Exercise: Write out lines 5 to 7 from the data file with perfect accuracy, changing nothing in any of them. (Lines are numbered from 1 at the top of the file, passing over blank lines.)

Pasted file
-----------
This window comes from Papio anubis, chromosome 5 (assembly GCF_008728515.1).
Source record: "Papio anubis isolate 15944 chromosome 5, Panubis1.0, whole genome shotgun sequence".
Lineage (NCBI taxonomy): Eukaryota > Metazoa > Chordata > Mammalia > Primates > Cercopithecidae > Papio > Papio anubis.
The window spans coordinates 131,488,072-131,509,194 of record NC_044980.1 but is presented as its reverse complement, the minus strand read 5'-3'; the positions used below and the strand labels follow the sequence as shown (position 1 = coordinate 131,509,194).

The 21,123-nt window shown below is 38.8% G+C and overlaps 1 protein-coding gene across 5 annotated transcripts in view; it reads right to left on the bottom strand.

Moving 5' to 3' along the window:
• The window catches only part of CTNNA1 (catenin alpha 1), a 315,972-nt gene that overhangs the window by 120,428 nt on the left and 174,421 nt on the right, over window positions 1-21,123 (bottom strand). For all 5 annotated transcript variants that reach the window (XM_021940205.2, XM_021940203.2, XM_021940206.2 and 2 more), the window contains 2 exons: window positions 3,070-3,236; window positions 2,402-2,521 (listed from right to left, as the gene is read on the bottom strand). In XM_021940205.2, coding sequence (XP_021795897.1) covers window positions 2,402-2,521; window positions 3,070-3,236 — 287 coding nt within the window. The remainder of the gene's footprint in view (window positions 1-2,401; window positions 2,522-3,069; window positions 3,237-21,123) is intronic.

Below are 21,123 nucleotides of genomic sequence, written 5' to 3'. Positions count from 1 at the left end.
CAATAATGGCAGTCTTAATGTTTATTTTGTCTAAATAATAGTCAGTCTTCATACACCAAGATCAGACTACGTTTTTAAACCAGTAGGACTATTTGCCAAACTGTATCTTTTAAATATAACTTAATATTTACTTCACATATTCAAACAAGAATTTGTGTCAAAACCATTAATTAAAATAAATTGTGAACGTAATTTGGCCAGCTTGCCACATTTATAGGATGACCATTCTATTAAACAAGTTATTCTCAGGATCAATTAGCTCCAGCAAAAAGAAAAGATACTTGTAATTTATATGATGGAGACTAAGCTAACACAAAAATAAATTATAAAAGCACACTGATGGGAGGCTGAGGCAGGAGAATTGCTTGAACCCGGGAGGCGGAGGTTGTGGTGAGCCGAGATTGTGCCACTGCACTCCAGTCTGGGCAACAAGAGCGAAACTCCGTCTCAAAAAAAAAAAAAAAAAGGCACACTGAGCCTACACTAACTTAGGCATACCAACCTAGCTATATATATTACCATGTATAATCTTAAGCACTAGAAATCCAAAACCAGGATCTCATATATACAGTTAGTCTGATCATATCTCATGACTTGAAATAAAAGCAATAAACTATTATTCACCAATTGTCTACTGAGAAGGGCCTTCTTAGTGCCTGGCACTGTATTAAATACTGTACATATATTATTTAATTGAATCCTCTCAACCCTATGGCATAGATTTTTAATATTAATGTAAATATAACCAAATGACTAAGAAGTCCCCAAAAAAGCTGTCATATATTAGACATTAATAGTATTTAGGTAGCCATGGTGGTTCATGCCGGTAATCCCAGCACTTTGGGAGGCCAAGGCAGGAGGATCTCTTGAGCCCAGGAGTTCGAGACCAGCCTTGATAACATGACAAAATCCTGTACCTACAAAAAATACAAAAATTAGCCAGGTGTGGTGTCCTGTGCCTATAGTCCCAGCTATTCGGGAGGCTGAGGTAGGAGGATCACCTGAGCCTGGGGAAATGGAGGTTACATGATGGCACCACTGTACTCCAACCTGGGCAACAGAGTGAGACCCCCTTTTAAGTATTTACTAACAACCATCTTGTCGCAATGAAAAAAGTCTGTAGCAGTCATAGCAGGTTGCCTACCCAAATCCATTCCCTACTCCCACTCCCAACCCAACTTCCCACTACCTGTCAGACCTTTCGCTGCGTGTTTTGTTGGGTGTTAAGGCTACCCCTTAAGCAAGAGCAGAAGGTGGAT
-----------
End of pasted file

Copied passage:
The 21,123-nt window shown below is 38.8% G+C and overlaps 1 protein-coding gene across 5 annotated transcripts in view; it reads right to left on the bottom strand.

Moving 5' to 3' along the window:
• The window catches only part of CTNNA1 (catenin alpha 1), a 315,972-nt gene that overhangs the window by 120,428 nt on the left and 174,421 nt on the right, over window positions 1-21,123 (bottom strand). For all 5 annotated transcript variants that reach the window (XM_021940205.2, XM_021940203.2, XM_021940206.2 and 2 more), the window contains 2 exons: window positions 3,070-3,236; window positions 2,402-2,521 (listed from right to left, as the gene is read on the bottom strand). In XM_021940205.2, coding sequence (XP_021795897.1) covers window positions 2,402-2,521; window positions 3,070-3,236 — 287 coding nt within the window. The remainder of the gene's footprint in view (window positions 1-2,401; window positions 2,522-3,069; window positions 3,237-21,123) is intronic.